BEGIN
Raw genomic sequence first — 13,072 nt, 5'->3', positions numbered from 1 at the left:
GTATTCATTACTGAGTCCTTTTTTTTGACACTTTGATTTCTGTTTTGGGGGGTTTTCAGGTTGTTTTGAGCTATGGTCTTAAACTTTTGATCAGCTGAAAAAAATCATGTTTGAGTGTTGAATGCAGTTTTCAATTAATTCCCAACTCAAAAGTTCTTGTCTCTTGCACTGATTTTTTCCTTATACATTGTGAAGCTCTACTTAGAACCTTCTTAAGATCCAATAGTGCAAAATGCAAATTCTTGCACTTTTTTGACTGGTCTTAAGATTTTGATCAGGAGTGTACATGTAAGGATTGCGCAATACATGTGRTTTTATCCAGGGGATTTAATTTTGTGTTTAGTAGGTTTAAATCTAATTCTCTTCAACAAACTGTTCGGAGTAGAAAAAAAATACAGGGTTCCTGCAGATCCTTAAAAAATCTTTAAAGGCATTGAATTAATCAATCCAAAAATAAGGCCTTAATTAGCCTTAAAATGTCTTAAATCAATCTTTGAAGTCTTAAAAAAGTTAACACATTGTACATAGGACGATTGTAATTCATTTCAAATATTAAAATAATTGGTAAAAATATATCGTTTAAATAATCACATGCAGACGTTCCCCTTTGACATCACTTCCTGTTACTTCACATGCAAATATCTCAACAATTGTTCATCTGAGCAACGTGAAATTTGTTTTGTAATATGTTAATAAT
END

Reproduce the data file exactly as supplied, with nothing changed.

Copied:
Raw genomic sequence first — 13,072 nt, 5'->3', positions numbered from 1 at the left:
GTATTCATTACTGAGTCCTTTTTTTTGACACTTTGATTTCTGTTTTGGGGGGTTTTCAGGTTGTTTTGAGCTATGGTCTTAAACTTTTGATCAGCTGAAAAAAATCATGTTTGAGTGTTGAATGCAGTTTTCAATTAATTCCCAACTCAAAAGTTCTTGTCTCTTGCACTGATTTTTTCCTTATACATTGTGAAGCTCTACTTAGAACCTTCTTAAGATCCAATAGTGCAAAATGCAAATTCTTGCACTTTTTTGACTGGTCTTAAGATTTTGATCAGGAGTGTACATGTAAGGATTGCGCAATACATGTGRTTTTATCCAGGGGATTTAATTTTGTGTTTAGTAGGTTTAAATCTAATTCTCTTCAACAAACTGTTCGGAGTAGAAAAAAAATACAGGGTTCCTGCAGATCCTTAAAAAATCTTTAAAGGCATTGAATTAATCAATCCAAAAATAAGGCCTTAATTAGCCTTAAAATGTCTTAAATCAATCTTTGAAGTCTTAAAAAAGTTAACACATTGTACATAGGACGATTGTAATTCATTTCAAATATTAAAATAATTGGTAAAAATATATCGTTTAAATAATCACATGCAGACGTTCCCCTTTGACATCACTTCCTGTTACTTCACATGCAAATATCTCAACAATTGTTCATCTGAGCAACGTGAAATTTGTTTTGTAATATGTTAATAAT